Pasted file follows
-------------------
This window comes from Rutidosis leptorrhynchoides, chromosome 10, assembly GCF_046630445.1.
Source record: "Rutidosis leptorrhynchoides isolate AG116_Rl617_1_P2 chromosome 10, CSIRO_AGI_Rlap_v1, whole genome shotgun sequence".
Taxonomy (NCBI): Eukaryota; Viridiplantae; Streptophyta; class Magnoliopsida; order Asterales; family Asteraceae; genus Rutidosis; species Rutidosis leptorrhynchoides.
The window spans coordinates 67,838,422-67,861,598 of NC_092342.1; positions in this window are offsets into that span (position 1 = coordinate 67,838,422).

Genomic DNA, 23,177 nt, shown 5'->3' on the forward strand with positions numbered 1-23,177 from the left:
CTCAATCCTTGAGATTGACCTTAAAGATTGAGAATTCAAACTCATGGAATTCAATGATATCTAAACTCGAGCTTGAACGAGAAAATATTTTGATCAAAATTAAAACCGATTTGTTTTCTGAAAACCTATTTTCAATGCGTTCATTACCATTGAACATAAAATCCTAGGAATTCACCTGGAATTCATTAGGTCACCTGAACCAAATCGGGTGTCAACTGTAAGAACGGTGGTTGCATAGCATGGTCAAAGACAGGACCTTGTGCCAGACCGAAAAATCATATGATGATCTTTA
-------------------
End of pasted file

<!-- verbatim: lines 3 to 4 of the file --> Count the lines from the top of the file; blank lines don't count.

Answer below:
Taxonomy (NCBI): Eukaryota; Viridiplantae; Streptophyta; class Magnoliopsida; order Asterales; family Asteraceae; genus Rutidosis; species Rutidosis leptorrhynchoides.
The window spans coordinates 67,838,422-67,861,598 of NC_092342.1; positions in this window are offsets into that span (position 1 = coordinate 67,838,422).